Burcham-Henge – the bi-annual phenomenon by which the sun lines up perfectly with Burcham Drive between Abbot and Hagadorn roads – could be visible this evening and tomorrow morning, based on current weather forecasts.
Sunset today (Monday, March 20) will occur at about 7:17 p.m. Sunrise tomorrow morning (Tuesday, March 21) will be at about 7:07 a.m. Those are the times the sun will line up with Burcham Drive, because the earth has reached the spring equinox.
While ELi doesn’t recommend you spend a lot of time standing in the middle of a busy road at rush hour, readers have told us over the years they enjoy this annual astronomical phenomenon.
The history of Burcham-Henge starts with the formation of the earth, if you go back that far. Here at ELi, we pay more attention to the local history. Here’s what we know:
When Burcham Drive was originally laid out over 150 years ago, it was engineered to fall almost perfectly along a west-east axis.
ELi asked Director of Public Works Scott House about it in 2017, and he said he could not figure out why that road was so perfectly laid out. But, as he researched existing maps, he was able to confirm that the road in that configuration goes back to at least 1874.
Have a look at the maps he provided. (The orange arrows point to Burcham Drive.)
The consequence of this is that the sun rises at the east end of the road and sets at the west end of the road on the spring and fall equinoxes.
Former ELi astronomy reporter Aron Sousa discovered the phenomenon as he was driving between his home in the Oakwood Historic Neighborhood (near the Hannah Community Center) and his office in Fee Hall, where he is now the dean of Michigan State University’s College of Human Medicine. (This explains why he no longer has time to be ELi’s volunteer astronomy reporter.)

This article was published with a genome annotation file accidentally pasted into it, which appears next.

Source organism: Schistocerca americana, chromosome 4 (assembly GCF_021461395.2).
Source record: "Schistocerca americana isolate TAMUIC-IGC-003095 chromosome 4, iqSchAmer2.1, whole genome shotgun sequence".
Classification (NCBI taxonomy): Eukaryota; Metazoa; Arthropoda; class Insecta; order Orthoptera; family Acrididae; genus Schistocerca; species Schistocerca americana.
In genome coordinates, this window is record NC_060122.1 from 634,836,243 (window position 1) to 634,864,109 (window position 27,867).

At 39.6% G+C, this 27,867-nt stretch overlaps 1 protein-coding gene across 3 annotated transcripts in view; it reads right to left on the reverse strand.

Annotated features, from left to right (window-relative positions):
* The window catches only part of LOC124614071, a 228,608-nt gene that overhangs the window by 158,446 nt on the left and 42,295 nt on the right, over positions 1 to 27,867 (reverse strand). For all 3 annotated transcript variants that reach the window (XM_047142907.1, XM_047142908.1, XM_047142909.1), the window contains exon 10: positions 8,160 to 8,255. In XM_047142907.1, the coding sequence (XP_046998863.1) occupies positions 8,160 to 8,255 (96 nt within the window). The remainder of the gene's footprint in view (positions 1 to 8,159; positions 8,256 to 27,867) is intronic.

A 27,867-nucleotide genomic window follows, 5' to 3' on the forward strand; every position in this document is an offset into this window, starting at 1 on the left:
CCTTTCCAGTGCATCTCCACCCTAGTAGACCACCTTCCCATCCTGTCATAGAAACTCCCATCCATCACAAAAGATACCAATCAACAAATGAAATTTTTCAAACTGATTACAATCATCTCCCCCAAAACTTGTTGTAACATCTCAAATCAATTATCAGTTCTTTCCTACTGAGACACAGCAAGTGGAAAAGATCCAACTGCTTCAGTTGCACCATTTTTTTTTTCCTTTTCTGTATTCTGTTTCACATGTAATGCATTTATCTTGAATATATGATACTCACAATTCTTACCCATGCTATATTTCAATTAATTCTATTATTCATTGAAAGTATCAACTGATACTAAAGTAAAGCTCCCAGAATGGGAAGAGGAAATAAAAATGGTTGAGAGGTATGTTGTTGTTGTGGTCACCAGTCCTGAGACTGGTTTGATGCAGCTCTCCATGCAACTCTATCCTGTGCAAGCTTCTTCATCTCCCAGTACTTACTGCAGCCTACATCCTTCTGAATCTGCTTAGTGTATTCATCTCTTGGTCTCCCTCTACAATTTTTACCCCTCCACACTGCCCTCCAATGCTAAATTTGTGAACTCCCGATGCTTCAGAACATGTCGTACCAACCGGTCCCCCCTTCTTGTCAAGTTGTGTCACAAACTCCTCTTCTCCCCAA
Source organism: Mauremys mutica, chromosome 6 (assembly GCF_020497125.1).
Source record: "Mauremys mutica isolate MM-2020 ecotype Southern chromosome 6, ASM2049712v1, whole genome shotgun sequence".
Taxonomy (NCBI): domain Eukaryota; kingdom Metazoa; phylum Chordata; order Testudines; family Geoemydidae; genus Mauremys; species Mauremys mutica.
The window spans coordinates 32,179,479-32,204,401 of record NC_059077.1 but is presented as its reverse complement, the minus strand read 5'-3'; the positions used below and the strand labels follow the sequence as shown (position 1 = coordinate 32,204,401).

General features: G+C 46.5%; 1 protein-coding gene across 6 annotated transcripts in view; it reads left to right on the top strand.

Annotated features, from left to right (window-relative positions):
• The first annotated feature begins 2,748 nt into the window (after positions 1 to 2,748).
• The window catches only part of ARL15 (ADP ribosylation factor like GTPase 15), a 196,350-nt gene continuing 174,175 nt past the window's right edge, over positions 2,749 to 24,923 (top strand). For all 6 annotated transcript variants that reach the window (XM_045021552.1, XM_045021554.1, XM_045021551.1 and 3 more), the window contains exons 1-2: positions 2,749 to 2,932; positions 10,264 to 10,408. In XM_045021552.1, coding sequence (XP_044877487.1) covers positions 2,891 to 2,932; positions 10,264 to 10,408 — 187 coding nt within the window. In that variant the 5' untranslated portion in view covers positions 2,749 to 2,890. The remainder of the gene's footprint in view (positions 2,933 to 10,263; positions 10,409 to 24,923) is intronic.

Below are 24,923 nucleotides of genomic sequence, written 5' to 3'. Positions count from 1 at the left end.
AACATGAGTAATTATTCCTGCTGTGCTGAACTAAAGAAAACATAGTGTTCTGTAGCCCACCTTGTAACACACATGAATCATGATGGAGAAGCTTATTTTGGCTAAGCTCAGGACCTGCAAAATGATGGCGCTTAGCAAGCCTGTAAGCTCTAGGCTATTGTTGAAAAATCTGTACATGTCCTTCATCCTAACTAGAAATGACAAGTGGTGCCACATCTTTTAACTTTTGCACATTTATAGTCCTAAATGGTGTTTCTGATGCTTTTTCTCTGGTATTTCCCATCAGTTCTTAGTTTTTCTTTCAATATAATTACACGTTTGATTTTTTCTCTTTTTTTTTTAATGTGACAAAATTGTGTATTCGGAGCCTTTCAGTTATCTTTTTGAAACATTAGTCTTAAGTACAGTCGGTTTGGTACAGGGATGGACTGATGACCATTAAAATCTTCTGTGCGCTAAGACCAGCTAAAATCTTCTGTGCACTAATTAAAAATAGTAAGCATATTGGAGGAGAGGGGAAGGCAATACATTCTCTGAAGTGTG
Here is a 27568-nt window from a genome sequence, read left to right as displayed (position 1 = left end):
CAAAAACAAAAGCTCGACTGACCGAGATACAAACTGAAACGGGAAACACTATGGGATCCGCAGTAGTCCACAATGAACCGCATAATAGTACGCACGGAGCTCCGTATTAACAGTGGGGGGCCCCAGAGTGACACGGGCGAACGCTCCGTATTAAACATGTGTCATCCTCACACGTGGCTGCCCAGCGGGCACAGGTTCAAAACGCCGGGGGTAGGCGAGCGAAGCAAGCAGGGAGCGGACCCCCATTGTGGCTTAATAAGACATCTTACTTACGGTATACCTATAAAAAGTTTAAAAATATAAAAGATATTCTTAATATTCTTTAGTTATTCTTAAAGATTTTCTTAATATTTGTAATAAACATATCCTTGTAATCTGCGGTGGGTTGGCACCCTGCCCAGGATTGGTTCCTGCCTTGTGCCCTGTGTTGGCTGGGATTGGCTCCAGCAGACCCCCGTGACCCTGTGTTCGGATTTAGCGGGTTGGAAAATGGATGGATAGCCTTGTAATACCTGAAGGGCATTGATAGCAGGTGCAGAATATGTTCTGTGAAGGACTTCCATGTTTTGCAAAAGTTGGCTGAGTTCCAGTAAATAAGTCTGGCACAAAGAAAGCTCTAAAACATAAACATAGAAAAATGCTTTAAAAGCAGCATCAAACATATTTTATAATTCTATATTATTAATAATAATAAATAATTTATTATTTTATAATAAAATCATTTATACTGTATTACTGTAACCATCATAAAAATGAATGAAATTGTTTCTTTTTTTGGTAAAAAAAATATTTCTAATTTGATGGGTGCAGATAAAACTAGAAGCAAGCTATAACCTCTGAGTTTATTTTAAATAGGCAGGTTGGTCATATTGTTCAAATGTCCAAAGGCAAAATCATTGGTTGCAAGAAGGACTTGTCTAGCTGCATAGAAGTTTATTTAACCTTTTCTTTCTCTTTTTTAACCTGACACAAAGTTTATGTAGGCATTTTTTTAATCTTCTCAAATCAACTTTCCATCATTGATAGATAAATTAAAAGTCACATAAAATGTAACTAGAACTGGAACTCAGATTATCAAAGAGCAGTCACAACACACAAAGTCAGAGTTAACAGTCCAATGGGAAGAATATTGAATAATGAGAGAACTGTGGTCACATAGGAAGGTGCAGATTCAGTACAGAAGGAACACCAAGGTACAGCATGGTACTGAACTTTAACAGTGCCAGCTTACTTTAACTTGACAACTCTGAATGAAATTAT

Sousa noticed the sun was particularly blinding if he drove to work at sunrise or home at sunset on the celestial equinoxes.
A fan of Stonehenge, an ancient monument set up by humans to observe astronomical cycles, Sousa named the local phenomenon “Burcham-Henge,” and the name has stuck.
“Burcham-Henge is a connection to people on this and other continents spanning thousands of years,” Sousa told ELi earlier today, speaking of people “who tracked the year via the position of the sun.”
“That connection to people long ago is comforting to me,” he said.
Asked if he was saying that he appreciates that Burcham-Henge evokes ritual and so becomes ritual, Sousa replied, “Kinda. Although I imagine a grown-up sitting with a teenager or kid waiting for the sun to come up and marking the sun’s position with a stick or a stone. It’s the transfer of knowledge that I harken back to more than some formal ritual.”
The forecast from the National Weather Service calls for a 61% chance of cloud cover at sunset tonight and a 59% chance of cloud cover at sunrise tomorrow. Tomorrow evening also presents a shot at seeing Burcham-Henge when the sun sets at about 7:19 p.m.
Disclosure: ELi reporter Alice Dreger is married to Aron Sousa.